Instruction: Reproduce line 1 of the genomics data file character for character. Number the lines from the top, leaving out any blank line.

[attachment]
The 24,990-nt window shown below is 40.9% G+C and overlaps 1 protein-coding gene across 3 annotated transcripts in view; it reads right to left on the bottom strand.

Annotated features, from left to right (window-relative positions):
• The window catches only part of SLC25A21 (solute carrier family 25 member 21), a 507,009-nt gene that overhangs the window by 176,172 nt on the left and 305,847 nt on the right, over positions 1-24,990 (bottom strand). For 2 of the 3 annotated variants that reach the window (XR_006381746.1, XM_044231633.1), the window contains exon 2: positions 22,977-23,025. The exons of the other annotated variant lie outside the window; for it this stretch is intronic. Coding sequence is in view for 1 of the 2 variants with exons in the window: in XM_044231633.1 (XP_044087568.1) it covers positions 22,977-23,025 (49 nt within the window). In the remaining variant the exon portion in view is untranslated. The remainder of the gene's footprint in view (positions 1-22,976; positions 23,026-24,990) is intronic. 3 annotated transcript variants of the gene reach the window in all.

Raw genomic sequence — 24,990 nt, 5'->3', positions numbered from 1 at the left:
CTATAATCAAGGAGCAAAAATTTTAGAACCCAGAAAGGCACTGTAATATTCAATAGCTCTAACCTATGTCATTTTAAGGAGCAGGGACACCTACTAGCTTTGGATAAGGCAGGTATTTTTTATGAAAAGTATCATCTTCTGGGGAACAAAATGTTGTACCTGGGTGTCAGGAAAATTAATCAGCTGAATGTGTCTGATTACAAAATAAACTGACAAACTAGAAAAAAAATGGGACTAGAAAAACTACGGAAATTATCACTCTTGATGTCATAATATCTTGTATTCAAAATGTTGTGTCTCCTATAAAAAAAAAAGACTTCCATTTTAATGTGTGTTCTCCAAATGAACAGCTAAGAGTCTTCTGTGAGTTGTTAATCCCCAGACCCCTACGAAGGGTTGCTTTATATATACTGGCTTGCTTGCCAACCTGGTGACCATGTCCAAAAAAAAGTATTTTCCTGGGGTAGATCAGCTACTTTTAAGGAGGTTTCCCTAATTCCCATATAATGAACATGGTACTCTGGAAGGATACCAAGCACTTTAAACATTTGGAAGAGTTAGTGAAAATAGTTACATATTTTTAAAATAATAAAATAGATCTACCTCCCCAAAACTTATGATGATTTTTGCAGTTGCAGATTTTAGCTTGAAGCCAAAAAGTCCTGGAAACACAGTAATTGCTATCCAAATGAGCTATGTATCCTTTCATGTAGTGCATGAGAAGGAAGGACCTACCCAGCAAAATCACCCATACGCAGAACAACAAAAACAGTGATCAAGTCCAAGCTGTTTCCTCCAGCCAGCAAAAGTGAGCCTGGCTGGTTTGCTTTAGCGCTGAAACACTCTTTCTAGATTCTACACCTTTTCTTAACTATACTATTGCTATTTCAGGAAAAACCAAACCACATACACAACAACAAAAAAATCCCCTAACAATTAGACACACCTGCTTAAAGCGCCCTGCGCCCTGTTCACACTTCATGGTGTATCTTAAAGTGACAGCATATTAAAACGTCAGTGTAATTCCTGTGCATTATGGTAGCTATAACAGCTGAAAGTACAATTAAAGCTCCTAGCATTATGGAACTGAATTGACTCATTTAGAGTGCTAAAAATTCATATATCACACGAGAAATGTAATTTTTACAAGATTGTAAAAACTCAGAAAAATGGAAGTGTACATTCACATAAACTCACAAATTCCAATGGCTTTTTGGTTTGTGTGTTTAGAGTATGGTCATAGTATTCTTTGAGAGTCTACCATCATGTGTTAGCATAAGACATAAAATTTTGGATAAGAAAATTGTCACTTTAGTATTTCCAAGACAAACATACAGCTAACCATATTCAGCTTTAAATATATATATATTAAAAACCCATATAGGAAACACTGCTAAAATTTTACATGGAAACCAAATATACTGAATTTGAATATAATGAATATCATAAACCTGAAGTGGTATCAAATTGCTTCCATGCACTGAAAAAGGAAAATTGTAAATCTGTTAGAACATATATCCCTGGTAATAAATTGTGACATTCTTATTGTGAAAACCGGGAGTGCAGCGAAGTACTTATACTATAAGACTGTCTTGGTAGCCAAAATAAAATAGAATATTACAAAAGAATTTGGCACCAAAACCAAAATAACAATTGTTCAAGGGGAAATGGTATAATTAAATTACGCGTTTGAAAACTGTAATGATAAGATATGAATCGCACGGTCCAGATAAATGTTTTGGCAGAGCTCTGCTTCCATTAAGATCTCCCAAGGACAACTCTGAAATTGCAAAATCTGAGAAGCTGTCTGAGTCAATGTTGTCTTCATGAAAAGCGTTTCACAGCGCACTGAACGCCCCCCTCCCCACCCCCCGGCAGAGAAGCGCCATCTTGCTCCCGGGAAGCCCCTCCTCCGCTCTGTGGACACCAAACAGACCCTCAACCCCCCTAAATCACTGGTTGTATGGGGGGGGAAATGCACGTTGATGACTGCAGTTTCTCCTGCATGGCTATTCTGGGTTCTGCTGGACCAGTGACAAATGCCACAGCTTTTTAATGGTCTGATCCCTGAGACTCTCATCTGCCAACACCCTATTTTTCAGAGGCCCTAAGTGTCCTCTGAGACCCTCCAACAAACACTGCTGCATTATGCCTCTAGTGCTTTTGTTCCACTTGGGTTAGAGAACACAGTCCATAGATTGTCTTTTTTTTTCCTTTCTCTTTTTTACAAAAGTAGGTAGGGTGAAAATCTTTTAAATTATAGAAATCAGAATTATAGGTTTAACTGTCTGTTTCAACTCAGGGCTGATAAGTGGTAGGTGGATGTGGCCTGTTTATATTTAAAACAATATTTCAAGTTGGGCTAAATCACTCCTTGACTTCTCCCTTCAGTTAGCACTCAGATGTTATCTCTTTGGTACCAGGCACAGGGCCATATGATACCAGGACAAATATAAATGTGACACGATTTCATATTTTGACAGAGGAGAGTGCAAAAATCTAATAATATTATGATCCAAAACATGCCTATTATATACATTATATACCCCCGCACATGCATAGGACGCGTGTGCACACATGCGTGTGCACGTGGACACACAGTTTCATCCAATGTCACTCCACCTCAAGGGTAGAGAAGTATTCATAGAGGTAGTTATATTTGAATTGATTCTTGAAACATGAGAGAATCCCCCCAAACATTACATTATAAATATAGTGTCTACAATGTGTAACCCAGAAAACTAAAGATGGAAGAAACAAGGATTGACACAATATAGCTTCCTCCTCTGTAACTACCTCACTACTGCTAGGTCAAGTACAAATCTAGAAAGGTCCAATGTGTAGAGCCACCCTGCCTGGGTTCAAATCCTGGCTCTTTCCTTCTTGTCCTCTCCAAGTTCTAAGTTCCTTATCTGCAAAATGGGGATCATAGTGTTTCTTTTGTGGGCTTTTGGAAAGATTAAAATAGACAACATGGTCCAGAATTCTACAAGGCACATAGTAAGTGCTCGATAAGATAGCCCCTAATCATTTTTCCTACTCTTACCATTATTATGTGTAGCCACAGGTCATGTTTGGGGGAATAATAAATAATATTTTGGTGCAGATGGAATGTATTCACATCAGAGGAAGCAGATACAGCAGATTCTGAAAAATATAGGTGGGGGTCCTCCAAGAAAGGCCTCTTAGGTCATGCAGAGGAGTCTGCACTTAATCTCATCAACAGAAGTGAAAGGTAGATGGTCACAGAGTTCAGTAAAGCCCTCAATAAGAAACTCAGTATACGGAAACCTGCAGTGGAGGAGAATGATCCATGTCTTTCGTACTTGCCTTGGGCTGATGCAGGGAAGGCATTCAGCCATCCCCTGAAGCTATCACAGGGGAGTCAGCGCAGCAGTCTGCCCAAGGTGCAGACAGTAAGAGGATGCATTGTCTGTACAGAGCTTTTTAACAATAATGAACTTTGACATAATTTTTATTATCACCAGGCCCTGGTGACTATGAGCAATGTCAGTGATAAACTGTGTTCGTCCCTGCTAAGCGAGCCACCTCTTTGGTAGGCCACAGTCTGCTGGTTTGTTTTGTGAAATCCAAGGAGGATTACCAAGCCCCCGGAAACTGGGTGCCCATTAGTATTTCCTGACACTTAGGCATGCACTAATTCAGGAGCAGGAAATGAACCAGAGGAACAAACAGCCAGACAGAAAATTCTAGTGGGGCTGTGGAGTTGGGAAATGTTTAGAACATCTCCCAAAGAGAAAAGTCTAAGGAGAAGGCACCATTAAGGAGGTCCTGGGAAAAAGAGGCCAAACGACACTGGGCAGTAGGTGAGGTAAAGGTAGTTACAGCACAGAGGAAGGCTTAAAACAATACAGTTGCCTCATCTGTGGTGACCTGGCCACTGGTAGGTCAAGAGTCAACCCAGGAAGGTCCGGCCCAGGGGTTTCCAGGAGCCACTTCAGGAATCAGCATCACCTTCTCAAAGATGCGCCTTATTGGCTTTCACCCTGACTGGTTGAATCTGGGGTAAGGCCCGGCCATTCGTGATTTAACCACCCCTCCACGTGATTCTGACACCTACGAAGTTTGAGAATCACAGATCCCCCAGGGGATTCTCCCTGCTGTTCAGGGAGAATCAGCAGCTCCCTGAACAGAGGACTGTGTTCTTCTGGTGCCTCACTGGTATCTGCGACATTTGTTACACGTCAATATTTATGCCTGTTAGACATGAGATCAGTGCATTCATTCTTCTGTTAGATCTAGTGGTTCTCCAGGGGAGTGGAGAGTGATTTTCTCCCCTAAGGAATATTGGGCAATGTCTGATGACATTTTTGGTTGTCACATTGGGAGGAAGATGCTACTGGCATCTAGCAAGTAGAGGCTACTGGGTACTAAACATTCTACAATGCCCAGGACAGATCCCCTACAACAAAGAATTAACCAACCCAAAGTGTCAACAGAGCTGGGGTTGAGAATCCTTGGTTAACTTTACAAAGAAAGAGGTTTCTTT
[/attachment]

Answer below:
The 24,990-nt window shown below is 40.9% G+C and overlaps 1 protein-coding gene across 3 annotated transcripts in view; it reads right to left on the bottom strand.